• Leaving snack foods out in clearly visible locations 
  • Offering 5 – 6 small meals a day 
  • Offering higher protein snacks such as crackers and cheese, yoghurt, milk drinks 
  • Encouraging physical activity like walks or increasing social contact, which may distract the individual 

Craving sweets
Another common symptom of dementia is a craving of sweets. While this can be harder to overcome, staff can try:  

  • Offering sweet foods that have a higher nutrition value like milkshakes, or a dairy based dessert 
  • Checking medications for side effects (sometimes some medications like antidepressants can cause these cravings) 

Chewing and swallowing problems
Sometimes problems with eating can come from issues with the mouth, like a dry mouth, mouth discomfort, ill-fitting dentures or forgetting how to chew and swallow. If this is the case, staff can try:  

  • Consulting a speech pathologist who can advise if the person requires a texture-modified diet 
  • Consulting a dentist for a check-up of the person’s gums, teeth and dentures 
  • Moistening foods with gravy or sauce 
  • Offering small bites 
  • A light pressure on the lips or under the chin to remind the person to chew 
  • Reminding the person to swallow with each bite or stroke the throat gently to encourage swallowing 

At the dining table
As the person with dementia symptoms deteriorate, they can experience increased memory loss and distraction in the dining environment, resulting in issues using cutlery, forgetting how to eat and drink, inability to recognise familiar foods and/or embarrassment over these difficulties. To ensure that someone with dementia can still enjoy the mealtime experience and receive adequate nutrition, food service staff and carers can try:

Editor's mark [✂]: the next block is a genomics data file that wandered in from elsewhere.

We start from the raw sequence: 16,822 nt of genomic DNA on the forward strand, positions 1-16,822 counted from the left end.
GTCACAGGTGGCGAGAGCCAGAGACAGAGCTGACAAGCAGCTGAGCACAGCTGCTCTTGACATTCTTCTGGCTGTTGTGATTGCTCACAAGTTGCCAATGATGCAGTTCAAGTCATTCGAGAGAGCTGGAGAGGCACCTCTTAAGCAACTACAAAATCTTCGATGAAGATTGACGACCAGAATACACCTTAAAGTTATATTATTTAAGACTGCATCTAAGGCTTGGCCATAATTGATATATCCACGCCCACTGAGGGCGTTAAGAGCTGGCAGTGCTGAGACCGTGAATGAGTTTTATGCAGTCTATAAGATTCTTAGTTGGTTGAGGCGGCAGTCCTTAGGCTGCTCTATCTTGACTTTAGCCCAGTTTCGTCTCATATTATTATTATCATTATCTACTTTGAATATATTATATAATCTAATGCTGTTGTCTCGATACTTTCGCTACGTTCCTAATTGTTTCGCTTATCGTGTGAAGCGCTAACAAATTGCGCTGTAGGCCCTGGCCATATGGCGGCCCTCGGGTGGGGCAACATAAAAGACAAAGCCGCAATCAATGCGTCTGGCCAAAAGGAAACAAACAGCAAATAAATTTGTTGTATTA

• Serving nutritious and attractive finger food so that they can eat with their fingers, without losing their sense of independence 
  • Serving familiar foods 
  • Placing food on flat plates with no patterns so the food can be clearly seen  
  • Serving one course at a time 
  • Removing distracting items like extra cutlery, glasses or decorations 
  • Eating with the person so that they can copy you 
  • Minimising noise and activities in the dining room so the person isn’t distracted 
  • Providing adequate lighting, so the person can clearly see their meals and the dining setting 
  • Allowing plenty of time for the person to eat, so there is time for their memory to respond 
  • Considering past eating habits and culture of the person (serving meals that they used to cook can help) 
  • Allowing participation in or watching of kitchen activities 
  • Using contrasting colours to highlight specific features of the dining room  
  • Open plan dining and kitchen settings so the aromas from the meals reach residents 

For more specific strategies on how to provide an optimal dining experience and meet the nutritional needs of someone with dementia, get in touch with one of Nutrition Professionals Australia’s Accredited Practising Dietitians.